What Do We Know About Alzheimer’s Disease?
Oleksii (Alex) Gorobet, RMT - Registered Massage Therapist
Alois Alzheimer, a German psychiatrist, first described the symptoms of progressive cognitive declining in people age 60+ as “presenile dementia,” which was later named by his name, Alzheimer’s Disease (AD).
There are approximately 50 million people with AD globally. The global annual financial burden of it is estimated as $1 trillion US funds. There are no medications or supplements that have been shown to decrease risk. No treatments stop or reverse its progression, though some may temporarily improve symptoms.
The Landmark Study, released in September 2022, shows that dementia will continue to be a growing issue in Canada. For one, this study projects that the number of people living with some form of dementia in Canada will triple over the next 30 years. However, if we act now, we can change that forecast for the better.
There is profound clinical data proving that the risk of cognitive declining can be reduced. The prevention strategy is simple and can be used by everyone who “loves their brain” and is ready to adopt key lifestyle habits.
Follow the guide below, that can also be found online at: https://www.alz.org/help-support/brain_health/10_ways_to_love_your_brain
10 Ways to Love Your Brain
Break a sweat Engage in regular cardiovascular exercise that elevates your heart rate and increases blood flow to the brain and body. Several studies have found an association between physical activity and reduced risk of cognitive decline.
Hit the books Formal education in any stage of life will help reduce your risk of cognitive decline and dementia. For example, take a class at a local college, community center or online.
Butt out Evidence shows that smoking increases risk of cognitive decline. Quitting smoking can reduce that risk to levels comparable to those who have not smoked.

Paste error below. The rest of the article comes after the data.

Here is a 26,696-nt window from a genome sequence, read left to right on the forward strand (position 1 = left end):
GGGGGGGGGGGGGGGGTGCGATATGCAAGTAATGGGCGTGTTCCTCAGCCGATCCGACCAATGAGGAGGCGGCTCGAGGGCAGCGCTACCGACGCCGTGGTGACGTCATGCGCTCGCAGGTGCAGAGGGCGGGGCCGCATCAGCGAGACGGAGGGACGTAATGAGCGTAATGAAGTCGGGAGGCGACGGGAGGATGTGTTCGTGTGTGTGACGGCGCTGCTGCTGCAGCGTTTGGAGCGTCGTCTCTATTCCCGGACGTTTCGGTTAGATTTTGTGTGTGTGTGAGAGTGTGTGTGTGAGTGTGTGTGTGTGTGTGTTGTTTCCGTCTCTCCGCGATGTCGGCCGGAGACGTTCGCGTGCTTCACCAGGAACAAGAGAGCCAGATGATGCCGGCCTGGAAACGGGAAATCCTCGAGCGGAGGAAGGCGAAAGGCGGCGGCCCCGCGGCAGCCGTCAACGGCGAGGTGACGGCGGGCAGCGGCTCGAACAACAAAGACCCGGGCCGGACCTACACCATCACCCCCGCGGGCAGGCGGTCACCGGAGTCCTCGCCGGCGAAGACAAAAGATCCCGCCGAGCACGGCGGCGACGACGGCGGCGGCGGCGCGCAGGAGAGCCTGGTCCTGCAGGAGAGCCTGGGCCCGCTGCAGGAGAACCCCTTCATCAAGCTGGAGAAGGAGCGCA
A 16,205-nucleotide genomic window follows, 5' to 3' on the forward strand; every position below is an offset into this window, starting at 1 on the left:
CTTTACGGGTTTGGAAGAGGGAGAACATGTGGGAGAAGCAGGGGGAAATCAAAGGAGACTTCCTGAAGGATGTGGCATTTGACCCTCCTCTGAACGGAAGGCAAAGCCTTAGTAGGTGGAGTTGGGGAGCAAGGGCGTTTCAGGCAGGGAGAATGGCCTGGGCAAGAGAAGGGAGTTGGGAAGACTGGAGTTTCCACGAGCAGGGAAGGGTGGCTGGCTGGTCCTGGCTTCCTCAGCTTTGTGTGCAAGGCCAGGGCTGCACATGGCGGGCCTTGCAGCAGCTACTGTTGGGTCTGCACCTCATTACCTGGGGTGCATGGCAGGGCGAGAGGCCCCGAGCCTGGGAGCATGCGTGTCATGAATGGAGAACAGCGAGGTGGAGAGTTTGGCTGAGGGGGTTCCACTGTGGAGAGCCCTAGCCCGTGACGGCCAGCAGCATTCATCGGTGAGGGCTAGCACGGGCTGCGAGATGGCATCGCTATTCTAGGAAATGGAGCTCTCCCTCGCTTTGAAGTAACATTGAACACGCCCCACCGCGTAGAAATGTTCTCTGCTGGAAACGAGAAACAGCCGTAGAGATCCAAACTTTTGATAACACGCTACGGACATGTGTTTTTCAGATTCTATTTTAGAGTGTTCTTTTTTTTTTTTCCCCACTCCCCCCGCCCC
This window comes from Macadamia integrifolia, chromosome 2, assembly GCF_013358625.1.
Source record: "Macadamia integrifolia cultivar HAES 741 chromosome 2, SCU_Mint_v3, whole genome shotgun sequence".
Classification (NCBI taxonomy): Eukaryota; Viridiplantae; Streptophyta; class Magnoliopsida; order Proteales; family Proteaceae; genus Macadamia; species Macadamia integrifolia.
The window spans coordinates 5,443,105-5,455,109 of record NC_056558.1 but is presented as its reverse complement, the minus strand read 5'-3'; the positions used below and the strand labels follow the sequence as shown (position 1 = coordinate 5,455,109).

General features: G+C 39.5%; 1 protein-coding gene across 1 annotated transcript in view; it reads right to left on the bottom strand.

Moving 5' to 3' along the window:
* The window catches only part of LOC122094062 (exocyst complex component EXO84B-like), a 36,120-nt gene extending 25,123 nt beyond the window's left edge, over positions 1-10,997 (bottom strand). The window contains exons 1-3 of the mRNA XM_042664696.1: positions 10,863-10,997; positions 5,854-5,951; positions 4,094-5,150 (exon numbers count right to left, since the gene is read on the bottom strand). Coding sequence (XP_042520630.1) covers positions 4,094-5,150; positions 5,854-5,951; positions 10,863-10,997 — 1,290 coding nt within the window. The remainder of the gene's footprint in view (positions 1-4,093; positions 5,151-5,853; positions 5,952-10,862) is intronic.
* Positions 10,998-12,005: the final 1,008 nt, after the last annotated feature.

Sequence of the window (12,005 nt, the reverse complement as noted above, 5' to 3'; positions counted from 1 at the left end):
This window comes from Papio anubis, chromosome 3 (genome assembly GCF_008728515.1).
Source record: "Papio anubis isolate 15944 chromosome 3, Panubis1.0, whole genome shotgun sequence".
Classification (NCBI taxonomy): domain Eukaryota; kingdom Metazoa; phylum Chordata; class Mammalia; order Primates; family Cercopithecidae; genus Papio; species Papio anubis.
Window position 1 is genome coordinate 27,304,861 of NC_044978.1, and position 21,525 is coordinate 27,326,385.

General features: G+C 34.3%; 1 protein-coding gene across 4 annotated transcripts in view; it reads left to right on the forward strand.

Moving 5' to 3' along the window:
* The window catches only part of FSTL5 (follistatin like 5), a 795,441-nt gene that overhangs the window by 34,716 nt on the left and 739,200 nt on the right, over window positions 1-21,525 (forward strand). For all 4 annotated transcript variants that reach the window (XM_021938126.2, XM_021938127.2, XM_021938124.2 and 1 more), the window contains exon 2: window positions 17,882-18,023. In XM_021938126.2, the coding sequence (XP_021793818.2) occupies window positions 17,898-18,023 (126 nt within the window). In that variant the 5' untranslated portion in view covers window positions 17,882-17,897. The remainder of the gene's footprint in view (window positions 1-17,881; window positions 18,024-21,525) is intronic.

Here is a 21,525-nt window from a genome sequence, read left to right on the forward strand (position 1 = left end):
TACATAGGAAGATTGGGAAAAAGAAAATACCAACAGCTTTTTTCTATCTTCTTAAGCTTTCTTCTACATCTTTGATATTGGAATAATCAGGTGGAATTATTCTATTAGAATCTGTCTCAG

Follow your heart Evidence shows that risk factors for cardiovascular disease and stroke — obesity, high blood pressure and diabetes — negatively impact your cognitive health. Take care of your heart, and your brain just might follow.
Heads up! Brain injury can raise your risk of cognitive decline and dementia. Wear a seat belt, use a helmet when playing contact sports or riding a bike, and take steps to prevent falls.
Fuel up right Eat a healthy and balanced diet that is lower in fat and higher in vegetables and fruit to help reduce the risk of cognitive decline. Although research on diet and cognitive function is limited, certain diets, including Mediterranean and Mediterranean-DASH (Dietary Approaches to Stop Hypertension), may contribute to risk reduction.
Catch some Zzz's Not getting enough sleep due to conditions like insomnia or sleep apnea may result in problems with memory and thinking.
Take care of your mental health Some studies link a history of depression with increased risk of cognitive decline, so seek medical treatment if you have symptoms of depression, anxiety or other mental health concerns. Also, try to manage stress.
Buddy up Staying socially engaged may support brain health. Pursue social activities that are meaningful to you. Find ways to be part of your local community — if you love animals, consider volunteering at a local shelter. If you enjoy singing, join a local choir or help at an after-school program. Or, just share activities with friends and family.
Stump yourself Challenge and activate your mind. Build a piece of furniture. Complete a jigsaw puzzle. Do something artistic. Play games, such as bridge, that make you think strategically. Challenging your mind may have short and long-term benefits for your brain.
When possible, combine these habits to achieve maximum benefit for the brain and body. Start now. It’s never too late or too early to incorporate healthy habits.